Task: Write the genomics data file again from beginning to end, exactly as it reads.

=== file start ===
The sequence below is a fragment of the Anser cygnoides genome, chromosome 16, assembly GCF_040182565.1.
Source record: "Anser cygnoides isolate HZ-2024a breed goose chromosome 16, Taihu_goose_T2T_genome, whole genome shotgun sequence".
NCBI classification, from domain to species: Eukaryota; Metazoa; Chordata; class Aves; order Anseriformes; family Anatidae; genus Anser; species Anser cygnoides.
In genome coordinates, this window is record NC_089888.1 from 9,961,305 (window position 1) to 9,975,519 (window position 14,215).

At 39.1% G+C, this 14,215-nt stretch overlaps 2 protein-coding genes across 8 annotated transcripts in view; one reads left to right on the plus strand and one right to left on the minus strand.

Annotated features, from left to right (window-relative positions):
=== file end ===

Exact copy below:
The sequence below is a fragment of the Anser cygnoides genome, chromosome 16, assembly GCF_040182565.1.
Source record: "Anser cygnoides isolate HZ-2024a breed goose chromosome 16, Taihu_goose_T2T_genome, whole genome shotgun sequence".
NCBI classification, from domain to species: Eukaryota; Metazoa; Chordata; class Aves; order Anseriformes; family Anatidae; genus Anser; species Anser cygnoides.
In genome coordinates, this window is record NC_089888.1 from 9,961,305 (window position 1) to 9,975,519 (window position 14,215).

At 39.1% G+C, this 14,215-nt stretch overlaps 2 protein-coding genes across 8 annotated transcripts in view; one reads left to right on the plus strand and one right to left on the minus strand.

Annotated features, from left to right (window-relative positions):